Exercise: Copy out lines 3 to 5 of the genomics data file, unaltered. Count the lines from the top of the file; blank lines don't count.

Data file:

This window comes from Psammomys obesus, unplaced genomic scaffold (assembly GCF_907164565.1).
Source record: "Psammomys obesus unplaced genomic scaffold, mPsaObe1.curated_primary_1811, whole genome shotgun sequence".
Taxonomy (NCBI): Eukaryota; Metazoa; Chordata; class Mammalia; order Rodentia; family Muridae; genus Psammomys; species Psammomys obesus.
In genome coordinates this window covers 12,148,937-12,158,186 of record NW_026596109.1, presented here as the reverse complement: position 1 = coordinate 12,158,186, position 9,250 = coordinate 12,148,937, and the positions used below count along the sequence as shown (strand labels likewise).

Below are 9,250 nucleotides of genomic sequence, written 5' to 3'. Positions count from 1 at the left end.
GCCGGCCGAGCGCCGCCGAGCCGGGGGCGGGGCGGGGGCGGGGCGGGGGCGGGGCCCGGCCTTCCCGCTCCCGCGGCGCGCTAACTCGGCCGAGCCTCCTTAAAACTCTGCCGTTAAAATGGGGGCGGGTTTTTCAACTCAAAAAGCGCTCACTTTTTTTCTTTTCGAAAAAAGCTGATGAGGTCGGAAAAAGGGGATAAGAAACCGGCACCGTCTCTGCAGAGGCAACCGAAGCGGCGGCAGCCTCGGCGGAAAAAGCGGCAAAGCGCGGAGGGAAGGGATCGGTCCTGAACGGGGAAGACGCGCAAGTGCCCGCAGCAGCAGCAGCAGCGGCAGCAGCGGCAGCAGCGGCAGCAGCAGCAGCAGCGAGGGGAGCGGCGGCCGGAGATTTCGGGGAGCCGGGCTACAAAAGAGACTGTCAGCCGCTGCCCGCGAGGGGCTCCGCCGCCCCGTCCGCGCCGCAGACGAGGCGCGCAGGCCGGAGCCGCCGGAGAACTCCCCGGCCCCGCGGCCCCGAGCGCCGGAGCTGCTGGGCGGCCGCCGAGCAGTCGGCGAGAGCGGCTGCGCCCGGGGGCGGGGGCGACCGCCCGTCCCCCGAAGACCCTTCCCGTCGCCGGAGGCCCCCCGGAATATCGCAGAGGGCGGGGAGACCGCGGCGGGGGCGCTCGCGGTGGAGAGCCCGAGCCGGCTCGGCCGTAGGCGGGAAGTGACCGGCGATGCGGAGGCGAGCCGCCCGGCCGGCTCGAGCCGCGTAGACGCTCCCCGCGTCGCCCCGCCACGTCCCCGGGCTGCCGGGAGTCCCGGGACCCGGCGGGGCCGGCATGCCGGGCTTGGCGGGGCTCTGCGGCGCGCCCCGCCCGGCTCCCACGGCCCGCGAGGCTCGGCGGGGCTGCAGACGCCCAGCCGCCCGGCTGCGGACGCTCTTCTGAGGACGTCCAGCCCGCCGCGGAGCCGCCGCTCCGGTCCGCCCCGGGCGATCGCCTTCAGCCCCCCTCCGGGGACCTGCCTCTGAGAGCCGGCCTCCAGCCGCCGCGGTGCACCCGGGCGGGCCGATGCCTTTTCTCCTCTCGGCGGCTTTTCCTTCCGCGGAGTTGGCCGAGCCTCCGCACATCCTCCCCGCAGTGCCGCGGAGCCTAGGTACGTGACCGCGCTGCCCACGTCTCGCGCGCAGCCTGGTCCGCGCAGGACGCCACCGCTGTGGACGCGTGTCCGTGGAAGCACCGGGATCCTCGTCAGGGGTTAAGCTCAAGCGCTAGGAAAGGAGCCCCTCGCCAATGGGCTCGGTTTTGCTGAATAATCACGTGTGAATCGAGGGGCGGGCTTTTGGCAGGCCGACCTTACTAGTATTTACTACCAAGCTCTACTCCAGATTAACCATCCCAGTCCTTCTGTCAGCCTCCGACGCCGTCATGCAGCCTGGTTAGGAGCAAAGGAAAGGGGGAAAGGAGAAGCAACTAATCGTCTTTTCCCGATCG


Taxonomy (NCBI): Eukaryota; Metazoa; Chordata; class Mammalia; order Rodentia; family Muridae; genus Psammomys; species Psammomys obesus.
In genome coordinates this window covers 12,148,937-12,158,186 of record NW_026596109.1, presented here as the reverse complement: position 1 = coordinate 12,158,186, position 9,250 = coordinate 12,148,937, and the positions used below count along the sequence as shown (strand labels likewise).

Below are 9,250 nucleotides of genomic sequence, written 5' to 3'. Positions count from 1 at the left end.